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After Arrest, Cambridge Reflects on Racial Rift

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By Krissah Thompson and Cheryl W. Thompson
Washington Post Staff Writer
Sunday, July 26, 2009; 5:22 PM

CAMBRIDGE, Mass. -- The town where a white police officer and a black scholar ignited a national conversation on race and law enforcement has started to open the dialogue that President Obama invited.

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Before summer's end, the mayor, district attorney and police officials will convene a forum to grapple with the controversy over the arrest of Harvard University professor Henry Louis Gates Jr. by Sgt. James Crowley -- which exploded into a divisive debate that drew in the president.

Obama, who spoke to both men last week, called it a national "teachable moment" on a "troubling aspect of our society." Gates said in an e-mail statement that he accepts Obama's invitation to begin talking and wants to work with the Cambridge Police Department.

A meeting between Gates and Crowley, hosted by Obama at the White House, could take place "in the next several days," White House spokesman Robert Gibbs said Sunday on Fox News.

"It's our hope that as the president said . . . this can be part of a teachable moment, that we can create a better communication and a dialogue between communities and police and help everyone do their job a little bit better," Gibbs said.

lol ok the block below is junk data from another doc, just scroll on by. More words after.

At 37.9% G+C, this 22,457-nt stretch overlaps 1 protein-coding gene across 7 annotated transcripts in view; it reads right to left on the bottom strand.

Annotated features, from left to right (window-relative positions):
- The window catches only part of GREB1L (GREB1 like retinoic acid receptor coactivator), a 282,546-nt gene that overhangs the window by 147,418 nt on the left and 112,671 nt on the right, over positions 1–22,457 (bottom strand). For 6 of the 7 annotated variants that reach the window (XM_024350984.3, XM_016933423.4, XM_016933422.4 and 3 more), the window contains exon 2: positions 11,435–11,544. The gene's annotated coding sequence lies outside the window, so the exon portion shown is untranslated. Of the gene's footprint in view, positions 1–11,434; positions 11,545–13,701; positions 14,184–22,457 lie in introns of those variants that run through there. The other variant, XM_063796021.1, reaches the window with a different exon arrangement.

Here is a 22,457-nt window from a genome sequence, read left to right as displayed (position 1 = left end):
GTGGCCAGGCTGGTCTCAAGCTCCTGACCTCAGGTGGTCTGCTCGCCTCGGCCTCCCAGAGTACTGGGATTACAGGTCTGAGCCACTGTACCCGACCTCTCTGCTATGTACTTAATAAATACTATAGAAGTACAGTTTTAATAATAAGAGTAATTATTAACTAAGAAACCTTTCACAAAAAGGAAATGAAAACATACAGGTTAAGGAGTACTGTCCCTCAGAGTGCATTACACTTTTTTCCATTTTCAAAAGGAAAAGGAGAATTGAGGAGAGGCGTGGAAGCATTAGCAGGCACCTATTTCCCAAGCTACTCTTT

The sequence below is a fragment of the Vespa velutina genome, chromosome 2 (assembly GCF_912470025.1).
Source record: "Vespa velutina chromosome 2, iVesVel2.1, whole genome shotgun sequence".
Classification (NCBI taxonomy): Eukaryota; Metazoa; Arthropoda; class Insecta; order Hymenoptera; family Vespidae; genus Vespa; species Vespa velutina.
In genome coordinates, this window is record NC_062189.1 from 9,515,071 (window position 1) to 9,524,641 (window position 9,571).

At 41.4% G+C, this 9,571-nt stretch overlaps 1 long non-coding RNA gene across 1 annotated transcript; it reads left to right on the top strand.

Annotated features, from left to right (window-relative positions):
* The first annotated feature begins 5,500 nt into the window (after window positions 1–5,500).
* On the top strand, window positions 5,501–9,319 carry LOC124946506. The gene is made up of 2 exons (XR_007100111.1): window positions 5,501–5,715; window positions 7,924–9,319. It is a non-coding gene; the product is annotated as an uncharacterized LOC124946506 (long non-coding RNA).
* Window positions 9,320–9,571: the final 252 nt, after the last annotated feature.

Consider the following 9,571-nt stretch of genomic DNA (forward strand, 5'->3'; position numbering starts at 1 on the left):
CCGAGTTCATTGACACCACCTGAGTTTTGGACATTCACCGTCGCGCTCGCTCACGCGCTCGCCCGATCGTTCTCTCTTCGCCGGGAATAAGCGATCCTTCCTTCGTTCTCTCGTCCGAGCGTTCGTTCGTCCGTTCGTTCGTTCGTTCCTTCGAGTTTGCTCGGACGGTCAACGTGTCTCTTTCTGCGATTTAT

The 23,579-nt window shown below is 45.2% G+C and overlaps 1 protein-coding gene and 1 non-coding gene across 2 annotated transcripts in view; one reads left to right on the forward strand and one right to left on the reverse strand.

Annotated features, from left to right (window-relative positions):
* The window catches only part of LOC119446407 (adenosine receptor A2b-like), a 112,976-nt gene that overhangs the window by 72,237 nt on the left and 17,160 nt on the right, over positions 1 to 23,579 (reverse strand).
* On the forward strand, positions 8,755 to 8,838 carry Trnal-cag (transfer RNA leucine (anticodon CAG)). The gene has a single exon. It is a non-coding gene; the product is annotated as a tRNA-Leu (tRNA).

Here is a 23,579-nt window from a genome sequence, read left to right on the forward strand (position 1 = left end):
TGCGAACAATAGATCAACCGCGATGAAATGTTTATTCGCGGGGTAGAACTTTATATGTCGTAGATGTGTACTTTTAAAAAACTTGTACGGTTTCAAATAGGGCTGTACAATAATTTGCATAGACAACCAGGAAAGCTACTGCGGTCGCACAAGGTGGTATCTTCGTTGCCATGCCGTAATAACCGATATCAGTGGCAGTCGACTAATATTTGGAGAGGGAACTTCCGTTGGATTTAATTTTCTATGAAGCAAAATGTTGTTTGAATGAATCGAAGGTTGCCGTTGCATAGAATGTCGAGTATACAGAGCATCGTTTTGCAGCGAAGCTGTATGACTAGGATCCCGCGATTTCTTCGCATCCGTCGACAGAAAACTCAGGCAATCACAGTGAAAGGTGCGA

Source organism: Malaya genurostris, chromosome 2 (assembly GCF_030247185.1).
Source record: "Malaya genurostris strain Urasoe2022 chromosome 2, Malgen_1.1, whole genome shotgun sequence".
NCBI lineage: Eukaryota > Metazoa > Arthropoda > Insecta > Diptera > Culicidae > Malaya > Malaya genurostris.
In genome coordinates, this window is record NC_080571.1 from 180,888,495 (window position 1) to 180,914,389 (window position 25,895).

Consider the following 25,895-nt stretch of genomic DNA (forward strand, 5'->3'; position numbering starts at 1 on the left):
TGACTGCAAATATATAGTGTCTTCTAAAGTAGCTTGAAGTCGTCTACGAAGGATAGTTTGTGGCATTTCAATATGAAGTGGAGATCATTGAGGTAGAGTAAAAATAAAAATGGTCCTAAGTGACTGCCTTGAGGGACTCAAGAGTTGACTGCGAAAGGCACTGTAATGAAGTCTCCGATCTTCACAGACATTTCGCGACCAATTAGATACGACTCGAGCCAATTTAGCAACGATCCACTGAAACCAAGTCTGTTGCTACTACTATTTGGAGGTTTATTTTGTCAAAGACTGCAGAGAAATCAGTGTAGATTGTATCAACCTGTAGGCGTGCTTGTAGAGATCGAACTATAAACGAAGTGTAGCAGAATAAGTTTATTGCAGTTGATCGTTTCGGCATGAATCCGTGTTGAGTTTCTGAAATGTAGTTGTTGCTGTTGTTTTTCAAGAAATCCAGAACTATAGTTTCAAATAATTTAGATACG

Residents of Gates's neighborhood, mostly upper middle-class whites and a transient but diverse group of students in university housing, have begun pondering the meaning of the incident. Other questions also have emerged: What does it mean to have the nation's first black president involved? Will the discourse have lasting impact on the relationship between police and blacks and Latinos?

"It's disappointing," said Lawrence Neely, a 33-year-old doctoral student at Massachusetts Institute of Technology, who lives in a university-owned apartment building next door to Gates's yellow wood-frame house. "We're in Cambridge, Massachusetts. We have an African American mayor. We have an African American governor. We have an African American president, and just looking at the situation strictly at face value -- without getting into who is right and who is wrong -- we are now having a conversation about the question of whether one of the most influential African American scholars in the country has been racially profiled. It all makes it clear that this is still a reality."

Though others have been critical of Obama's role, Neely, who is black, said he was glad that the president weighed in and hopes the conversation on race will not go back underground.

People in the neighborhood are friendly and speak to one another, Neely said, but he considers the horde of reporters and television cameras outside Gates's home during the weekend a reminder that the deeper issues of race are still little discussed.

Much is known about Gates's arrest on the charge of disorderly conduct, which was later dropped, but the folks who live here acknowledge that the incident did not happen in a vacuum.

Demographically, Cambridge is a liberal college town of about 101,000 people -- 65 percent white, 11.5 percent black, 12 percent Asian and about 7 percent Hispanic. The divide between the intellectual university affiliates and the rest of the mostly working-class residents is "from time to time quite tense," said Priscilla McMillian, a civic activist and historian who is white.

Merritt Harrison, a 75-year-old white man who lives around the corner from Gates, said that he understands why the police feel defensive, but that he probably would have had the same reaction as Gates if a police officer had showed up at his home and suspected him of being a burglar.


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